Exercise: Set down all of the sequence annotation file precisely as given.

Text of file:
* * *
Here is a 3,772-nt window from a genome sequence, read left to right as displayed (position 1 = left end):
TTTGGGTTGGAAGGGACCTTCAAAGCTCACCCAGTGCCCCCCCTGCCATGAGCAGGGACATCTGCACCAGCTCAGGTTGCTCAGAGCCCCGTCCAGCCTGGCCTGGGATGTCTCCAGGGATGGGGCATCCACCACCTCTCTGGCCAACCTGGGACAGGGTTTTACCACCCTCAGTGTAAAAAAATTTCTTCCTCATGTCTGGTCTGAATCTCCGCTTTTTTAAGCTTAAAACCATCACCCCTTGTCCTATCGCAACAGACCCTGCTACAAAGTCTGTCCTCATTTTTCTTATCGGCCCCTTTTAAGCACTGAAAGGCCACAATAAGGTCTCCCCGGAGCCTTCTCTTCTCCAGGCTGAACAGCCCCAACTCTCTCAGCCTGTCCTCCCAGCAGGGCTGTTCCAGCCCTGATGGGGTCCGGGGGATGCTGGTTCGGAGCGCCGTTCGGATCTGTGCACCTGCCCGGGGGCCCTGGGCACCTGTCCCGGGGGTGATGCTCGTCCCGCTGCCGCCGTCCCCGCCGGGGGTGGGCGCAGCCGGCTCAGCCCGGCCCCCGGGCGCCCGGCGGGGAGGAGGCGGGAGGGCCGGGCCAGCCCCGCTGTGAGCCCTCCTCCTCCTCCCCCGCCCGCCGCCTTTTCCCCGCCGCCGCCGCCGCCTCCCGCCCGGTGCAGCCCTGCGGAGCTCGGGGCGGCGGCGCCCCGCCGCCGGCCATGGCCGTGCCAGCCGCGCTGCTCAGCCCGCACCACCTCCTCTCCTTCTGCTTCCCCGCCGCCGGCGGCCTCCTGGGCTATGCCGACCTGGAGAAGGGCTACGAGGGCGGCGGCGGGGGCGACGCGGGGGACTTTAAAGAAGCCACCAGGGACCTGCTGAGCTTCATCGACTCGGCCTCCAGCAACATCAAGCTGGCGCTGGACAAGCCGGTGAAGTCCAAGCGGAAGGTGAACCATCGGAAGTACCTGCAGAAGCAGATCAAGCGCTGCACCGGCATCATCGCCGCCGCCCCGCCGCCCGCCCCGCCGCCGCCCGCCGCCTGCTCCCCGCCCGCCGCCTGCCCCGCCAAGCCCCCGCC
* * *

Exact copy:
Here is a 3,772-nt window from a genome sequence, read left to right as displayed (position 1 = left end):
TTTGGGTTGGAAGGGACCTTCAAAGCTCACCCAGTGCCCCCCCTGCCATGAGCAGGGACATCTGCACCAGCTCAGGTTGCTCAGAGCCCCGTCCAGCCTGGCCTGGGATGTCTCCAGGGATGGGGCATCCACCACCTCTCTGGCCAACCTGGGACAGGGTTTTACCACCCTCAGTGTAAAAAAATTTCTTCCTCATGTCTGGTCTGAATCTCCGCTTTTTTAAGCTTAAAACCATCACCCCTTGTCCTATCGCAACAGACCCTGCTACAAAGTCTGTCCTCATTTTTCTTATCGGCCCCTTTTAAGCACTGAAAGGCCACAATAAGGTCTCCCCGGAGCCTTCTCTTCTCCAGGCTGAACAGCCCCAACTCTCTCAGCCTGTCCTCCCAGCAGGGCTGTTCCAGCCCTGATGGGGTCCGGGGGATGCTGGTTCGGAGCGCCGTTCGGATCTGTGCACCTGCCCGGGGGCCCTGGGCACCTGTCCCGGGGGTGATGCTCGTCCCGCTGCCGCCGTCCCCGCCGGGGGTGGGCGCAGCCGGCTCAGCCCGGCCCCCGGGCGCCCGGCGGGGAGGAGGCGGGAGGGCCGGGCCAGCCCCGCTGTGAGCCCTCCTCCTCCTCCCCCGCCCGCCGCCTTTTCCCCGCCGCCGCCGCCGCCTCCCGCCCGGTGCAGCCCTGCGGAGCTCGGGGCGGCGGCGCCCCGCCGCCGGCCATGGCCGTGCCAGCCGCGCTGCTCAGCCCGCACCACCTCCTCTCCTTCTGCTTCCCCGCCGCCGGCGGCCTCCTGGGCTATGCCGACCTGGAGAAGGGCTACGAGGGCGGCGGCGGGGGCGACGCGGGGGACTTTAAAGAAGCCACCAGGGACCTGCTGAGCTTCATCGACTCGGCCTCCAGCAACATCAAGCTGGCGCTGGACAAGCCGGTGAAGTCCAAGCGGAAGGTGAACCATCGGAAGTACCTGCAGAAGCAGATCAAGCGCTGCACCGGCATCATCGCCGCCGCCCCGCCGCCCGCCCCGCCGCCGCCCGCCGCCTGCTCCCCGCCCGCCGCCTGCCCCGCCAAGCCCCCGCC